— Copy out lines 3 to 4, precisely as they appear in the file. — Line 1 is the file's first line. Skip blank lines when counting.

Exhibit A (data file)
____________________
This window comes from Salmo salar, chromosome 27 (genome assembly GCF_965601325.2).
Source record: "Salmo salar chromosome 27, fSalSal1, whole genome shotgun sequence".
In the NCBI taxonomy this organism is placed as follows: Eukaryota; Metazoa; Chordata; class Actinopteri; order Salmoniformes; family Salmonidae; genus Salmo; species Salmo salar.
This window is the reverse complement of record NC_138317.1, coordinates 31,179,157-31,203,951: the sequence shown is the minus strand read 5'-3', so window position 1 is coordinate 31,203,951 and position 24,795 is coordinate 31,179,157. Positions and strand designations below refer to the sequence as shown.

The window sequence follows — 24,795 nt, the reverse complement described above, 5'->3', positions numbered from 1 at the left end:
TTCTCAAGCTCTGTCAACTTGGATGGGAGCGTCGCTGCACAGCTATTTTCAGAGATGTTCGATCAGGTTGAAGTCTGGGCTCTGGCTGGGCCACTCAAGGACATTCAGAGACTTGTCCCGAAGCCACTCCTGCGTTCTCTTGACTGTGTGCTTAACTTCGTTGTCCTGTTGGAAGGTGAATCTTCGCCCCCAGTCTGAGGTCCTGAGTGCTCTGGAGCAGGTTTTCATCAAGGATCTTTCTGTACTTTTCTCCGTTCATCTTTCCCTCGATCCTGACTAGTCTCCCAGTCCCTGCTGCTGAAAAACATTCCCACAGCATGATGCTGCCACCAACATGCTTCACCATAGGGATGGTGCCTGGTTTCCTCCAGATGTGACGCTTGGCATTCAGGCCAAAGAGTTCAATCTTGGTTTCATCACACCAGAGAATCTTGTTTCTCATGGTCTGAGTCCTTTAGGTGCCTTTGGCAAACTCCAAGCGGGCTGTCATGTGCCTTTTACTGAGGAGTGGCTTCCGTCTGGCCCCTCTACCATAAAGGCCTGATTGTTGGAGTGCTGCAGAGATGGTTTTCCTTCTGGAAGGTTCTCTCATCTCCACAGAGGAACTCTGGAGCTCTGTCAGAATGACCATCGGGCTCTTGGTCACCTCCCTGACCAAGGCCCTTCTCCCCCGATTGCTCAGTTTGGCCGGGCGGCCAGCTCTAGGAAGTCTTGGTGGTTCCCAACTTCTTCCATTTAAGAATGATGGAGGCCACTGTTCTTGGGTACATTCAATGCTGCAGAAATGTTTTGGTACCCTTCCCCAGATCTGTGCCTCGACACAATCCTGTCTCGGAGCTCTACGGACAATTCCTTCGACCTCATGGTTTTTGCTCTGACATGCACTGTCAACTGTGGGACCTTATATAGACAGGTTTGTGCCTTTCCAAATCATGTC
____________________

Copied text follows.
In the NCBI taxonomy this organism is placed as follows: Eukaryota; Metazoa; Chordata; class Actinopteri; order Salmoniformes; family Salmonidae; genus Salmo; species Salmo salar.
This window is the reverse complement of record NC_138317.1, coordinates 31,179,157-31,203,951: the sequence shown is the minus strand read 5'-3', so window position 1 is coordinate 31,203,951 and position 24,795 is coordinate 31,179,157. Positions and strand designations below refer to the sequence as shown.